The National Archives Podcast SeriesAuthor: The National Archives
18 Aug 2017

The National Archives Podcast Series

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Listen to talks, lectures and other events presented by The National Archives of the United Kingdom.

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    A tormented Tudor queen's treasonous 'love letter'

    In this episode, Neil Johnston and Christopher Day discuss a letter written by Catherine Howard, the fifth wife of Henry VIII, to Thomas Culpeper, a groom of the King's Privy chamber. The document was part of a body of evidence collected against Catherine and Culpeper that ultimately led to their execution. It is now preserved at The National Archives.

    Here Neil Johnston explains how it is crucial to examine this letter in the context of Catherine's sexual past in order to understand how the queen accused of living "an abominable, base, carnal, voluptuous, vicious life" was effectively blackmailed into a path of action that led to her untimely death.


  • Posted on 01 Aug 2017

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    Sexuality under scrutiny in 1930s Soho

    In 1934, homosexual acts between men – in public and in private – were illegal in the UK. Police surveilled a number of social spaces across London suspected of permitting what the state then considered to be 'immoral activity' and in August conducted a raid on a venue in Soho called the Caravan Club. Possessions such as cosmetics and personal correspondence were confiscated from attendees and later offered as evidence in court.

    Vicky Iglikowski, The National Archives' Diverse History Records Specialist, discusses the content and context of a love letter found in the Caravan on that evening, and considers the difficult position it occupies now as both an important piece of LGBT history and a document that wasn't intended for publication.

    This podcast was produced as part of a series where archivists talk about the documents they think you should know about. You can view the rest of the series here.

    Music:

    'Sam, the Old Accordian Man' by the Williams Sisters

    'Night Latch Key Blues' by Virginia Liston


  • Posted on 18 Jul 2017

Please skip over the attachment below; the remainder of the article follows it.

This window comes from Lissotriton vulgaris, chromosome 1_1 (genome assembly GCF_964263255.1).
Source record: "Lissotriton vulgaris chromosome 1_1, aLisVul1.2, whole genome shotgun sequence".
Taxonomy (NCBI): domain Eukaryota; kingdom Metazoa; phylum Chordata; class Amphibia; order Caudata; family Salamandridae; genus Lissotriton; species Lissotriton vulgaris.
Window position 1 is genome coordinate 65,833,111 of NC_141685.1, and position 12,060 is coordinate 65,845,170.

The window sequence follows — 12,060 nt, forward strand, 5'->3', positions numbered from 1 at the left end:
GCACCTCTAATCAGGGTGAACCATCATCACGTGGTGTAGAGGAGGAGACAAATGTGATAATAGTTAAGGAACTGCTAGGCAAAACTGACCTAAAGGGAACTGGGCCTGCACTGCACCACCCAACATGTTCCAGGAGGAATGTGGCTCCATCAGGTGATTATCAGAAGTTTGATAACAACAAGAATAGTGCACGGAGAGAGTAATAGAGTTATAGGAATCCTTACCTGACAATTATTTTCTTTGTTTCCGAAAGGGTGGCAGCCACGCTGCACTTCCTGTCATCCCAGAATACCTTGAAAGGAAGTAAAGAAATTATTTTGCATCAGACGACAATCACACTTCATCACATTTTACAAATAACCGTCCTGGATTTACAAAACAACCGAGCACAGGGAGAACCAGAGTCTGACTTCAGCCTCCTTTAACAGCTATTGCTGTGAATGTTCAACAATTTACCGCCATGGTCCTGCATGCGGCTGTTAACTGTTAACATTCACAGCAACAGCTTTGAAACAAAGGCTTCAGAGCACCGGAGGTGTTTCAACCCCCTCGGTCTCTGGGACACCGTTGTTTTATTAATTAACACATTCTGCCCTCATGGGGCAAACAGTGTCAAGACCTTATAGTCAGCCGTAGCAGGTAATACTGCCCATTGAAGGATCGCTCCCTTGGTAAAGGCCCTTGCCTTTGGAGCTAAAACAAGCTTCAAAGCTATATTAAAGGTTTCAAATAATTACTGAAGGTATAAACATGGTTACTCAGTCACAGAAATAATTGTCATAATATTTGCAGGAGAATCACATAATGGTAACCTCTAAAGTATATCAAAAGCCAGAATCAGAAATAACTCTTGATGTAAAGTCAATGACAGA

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    Oscar Wilde's trial and imprisonment – a short play

    This short play explores the trial and imprisonment of Oscar Wilde. In 1895 the celebrated author and playwright was found guilty of gross indecency and sentenced to two years imprisonment, with hard labour. The words are taken directly from records held by The National Archives, particularly the petition that Wilde made to the Home Secretary seeking early release, and letters written about him to the governor of Reading Gaol.

    This play was first performed as part of The National Archives;' Victorian Crime night in October 2016 and was subsequently performed as part of 'Museums Showoff', 'OUTing the Past Festival' and a 'Queer and the State' event. Find out here how we brought Oscar Wilde's words to life.

    By Caroline Osborne-James

    Cast (in order of appearance):

    • Narrator: Lucy Fletcher
    • Oscar Wilde: Gary Thorpe
    • John Sholto Douglas (Marquess of Queensbury): Kevin Chambers
    • Lily Wilde: Fleur Soper
    • Chaplain: Liz Bryant
    • An Irishwoman: Clarissa Angus
    • More Adey: Jon Ryder-Oliver

  • Posted on 14 Jul 2017

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    Bombs, bulls and civilian bravery

    In this podcast The National Archives' Principal Military Specialist reveals some of his favourite stories about civilian gallantry from the First and Second World Wars, from the bravery of the youngest recipient of the George medal to a bizarre tale involving a bomb and some table tennis bats.


  • Posted on 04 Jul 2017

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    'A Bit of a Scratch', a radio drama about the battle against Venereal Disease during the First World War

    'A Bit of a Scratch' explores the first recorded prosecution under the Venereal Diseases Act 1917. The legislation was introduced due to the large numbers, roughly 5%, of UK troops returning from the First World War with venereal diseases and to ensure that treatment was undertaken by qualified medical professionals. The last century has seen remarkable developments in sexual health, however with rising numbers of sexually transmitted infections and the emergence of antimicrobial resistant disease, the provision of high quality sexual health services are more important than ever.

    This podcast was produced jointly with the British Association for Sexual Health and HIV (BASHH). More information on the issues contained within this podcast can be found on the BASHH website and @BASHH_UK.

    By: Debbie Manship

    Cast (in order of appearance):

    • Narrator: Stephen McGann
    • Billy: Louis Cardona
    • Edie: Lowri Amies
    • Chemist: David Jarvis
    • Doctor: Peter Wickham
    • All other parts were played by members of the cast.
    • Composer: Chris Madin
    • Studio Engineer: Holly Parris
    • Director: Paul Dawson

    Produced by Role Call and iD Audio in association with M & F Health Communications"The British Army's fight against Venereal Disease in the 'Heroic Age of Prostitution'" by Richard Marshall is licensed under CC BY-NC-SA 4.0


  • Posted on 16 Jun 2017

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